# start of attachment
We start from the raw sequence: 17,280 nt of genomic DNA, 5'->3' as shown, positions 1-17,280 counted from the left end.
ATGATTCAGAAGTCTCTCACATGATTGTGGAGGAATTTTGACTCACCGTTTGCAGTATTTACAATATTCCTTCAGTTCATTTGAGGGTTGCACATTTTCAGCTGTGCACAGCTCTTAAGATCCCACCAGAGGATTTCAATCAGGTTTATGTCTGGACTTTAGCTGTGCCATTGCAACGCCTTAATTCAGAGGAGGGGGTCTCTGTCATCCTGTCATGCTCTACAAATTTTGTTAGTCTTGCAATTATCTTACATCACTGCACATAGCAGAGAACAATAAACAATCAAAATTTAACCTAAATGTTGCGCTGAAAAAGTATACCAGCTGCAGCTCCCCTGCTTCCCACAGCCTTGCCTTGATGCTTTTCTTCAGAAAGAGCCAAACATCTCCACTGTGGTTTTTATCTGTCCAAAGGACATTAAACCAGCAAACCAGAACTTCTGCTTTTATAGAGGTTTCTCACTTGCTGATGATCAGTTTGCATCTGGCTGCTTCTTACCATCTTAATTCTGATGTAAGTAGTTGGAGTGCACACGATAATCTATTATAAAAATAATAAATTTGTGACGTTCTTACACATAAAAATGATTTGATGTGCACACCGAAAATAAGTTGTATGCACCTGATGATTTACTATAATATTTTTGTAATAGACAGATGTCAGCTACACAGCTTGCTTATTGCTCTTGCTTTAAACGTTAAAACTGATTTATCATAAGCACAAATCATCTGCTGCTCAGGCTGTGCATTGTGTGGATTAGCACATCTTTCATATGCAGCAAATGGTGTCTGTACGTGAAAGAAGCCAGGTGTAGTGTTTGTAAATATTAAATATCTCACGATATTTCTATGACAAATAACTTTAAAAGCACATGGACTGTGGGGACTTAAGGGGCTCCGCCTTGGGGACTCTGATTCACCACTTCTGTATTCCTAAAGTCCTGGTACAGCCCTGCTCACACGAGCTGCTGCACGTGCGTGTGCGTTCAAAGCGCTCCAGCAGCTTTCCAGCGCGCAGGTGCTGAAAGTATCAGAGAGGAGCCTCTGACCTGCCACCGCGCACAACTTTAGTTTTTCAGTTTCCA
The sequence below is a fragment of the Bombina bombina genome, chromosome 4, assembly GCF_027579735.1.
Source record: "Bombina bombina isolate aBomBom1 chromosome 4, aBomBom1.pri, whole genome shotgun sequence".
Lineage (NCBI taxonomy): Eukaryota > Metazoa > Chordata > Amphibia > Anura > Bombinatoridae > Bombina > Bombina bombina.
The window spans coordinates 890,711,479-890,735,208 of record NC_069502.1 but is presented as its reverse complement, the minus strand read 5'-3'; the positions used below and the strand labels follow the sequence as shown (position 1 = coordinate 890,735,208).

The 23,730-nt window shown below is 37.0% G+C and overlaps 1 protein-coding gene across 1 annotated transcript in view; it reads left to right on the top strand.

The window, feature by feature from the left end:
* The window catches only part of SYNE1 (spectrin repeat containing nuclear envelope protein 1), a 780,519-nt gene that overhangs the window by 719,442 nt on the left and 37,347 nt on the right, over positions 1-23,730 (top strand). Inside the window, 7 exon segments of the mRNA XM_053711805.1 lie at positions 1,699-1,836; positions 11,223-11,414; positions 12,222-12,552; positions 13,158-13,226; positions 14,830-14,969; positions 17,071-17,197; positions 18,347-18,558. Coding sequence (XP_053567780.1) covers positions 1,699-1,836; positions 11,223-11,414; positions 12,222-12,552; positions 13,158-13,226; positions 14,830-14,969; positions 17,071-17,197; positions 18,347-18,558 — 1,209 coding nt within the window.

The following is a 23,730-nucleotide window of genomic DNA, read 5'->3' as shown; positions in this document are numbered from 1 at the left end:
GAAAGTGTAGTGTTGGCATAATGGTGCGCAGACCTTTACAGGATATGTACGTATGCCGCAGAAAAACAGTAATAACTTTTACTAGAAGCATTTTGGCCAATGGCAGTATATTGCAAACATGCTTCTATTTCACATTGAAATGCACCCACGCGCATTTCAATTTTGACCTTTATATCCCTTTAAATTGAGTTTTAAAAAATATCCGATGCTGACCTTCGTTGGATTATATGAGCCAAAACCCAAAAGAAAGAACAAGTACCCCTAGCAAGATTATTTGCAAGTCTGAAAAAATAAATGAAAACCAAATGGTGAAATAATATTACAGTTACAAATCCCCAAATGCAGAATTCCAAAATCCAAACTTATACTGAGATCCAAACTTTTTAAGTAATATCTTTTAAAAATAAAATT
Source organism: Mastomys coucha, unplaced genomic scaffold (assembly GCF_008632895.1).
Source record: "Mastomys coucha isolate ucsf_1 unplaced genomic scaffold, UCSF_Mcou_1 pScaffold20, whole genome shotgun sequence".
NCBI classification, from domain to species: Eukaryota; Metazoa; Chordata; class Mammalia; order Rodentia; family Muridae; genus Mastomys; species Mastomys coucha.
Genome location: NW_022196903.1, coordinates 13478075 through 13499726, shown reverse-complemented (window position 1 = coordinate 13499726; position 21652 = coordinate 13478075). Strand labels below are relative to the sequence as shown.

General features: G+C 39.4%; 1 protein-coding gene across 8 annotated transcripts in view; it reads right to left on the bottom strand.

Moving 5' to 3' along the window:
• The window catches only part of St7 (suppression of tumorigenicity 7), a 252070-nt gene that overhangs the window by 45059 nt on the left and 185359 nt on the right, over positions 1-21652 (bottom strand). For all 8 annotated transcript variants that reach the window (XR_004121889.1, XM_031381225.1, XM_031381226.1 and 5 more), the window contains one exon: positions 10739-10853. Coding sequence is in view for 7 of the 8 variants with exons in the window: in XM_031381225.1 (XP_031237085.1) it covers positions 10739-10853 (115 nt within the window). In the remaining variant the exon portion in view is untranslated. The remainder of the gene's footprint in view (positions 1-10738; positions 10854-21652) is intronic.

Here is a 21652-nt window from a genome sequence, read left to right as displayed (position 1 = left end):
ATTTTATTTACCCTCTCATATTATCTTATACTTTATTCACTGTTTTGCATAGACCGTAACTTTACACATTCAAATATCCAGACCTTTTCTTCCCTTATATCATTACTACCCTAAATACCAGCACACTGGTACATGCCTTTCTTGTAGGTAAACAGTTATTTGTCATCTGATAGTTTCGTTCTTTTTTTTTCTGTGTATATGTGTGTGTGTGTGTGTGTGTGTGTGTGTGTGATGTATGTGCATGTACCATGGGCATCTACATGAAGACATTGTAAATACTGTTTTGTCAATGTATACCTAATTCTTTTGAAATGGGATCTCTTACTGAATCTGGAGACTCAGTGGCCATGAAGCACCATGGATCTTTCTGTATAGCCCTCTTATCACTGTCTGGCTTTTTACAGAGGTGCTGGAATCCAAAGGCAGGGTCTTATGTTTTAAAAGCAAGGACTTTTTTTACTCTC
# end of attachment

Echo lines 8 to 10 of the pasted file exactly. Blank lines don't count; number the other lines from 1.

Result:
The window, feature by feature from the left end:
* The window catches only part of SYNE1 (spectrin repeat containing nuclear envelope protein 1), a 780,519-nt gene that overhangs the window by 719,442 nt on the left and 37,347 nt on the right, over positions 1-23,730 (top strand). Inside the window, 7 exon segments of the mRNA XM_053711805.1 lie at positions 1,699-1,836; positions 11,223-11,414; positions 12,222-12,552; positions 13,158-13,226; positions 14,830-14,969; positions 17,071-17,197; positions 18,347-18,558. Coding sequence (XP_053567780.1) covers positions 1,699-1,836; positions 11,223-11,414; positions 12,222-12,552; positions 13,158-13,226; positions 14,830-14,969; positions 17,071-17,197; positions 18,347-18,558 — 1,209 coding nt within the window.

The following is a 23,730-nucleotide window of genomic DNA, read 5'->3' as shown; positions in this document are numbered from 1 at the left end: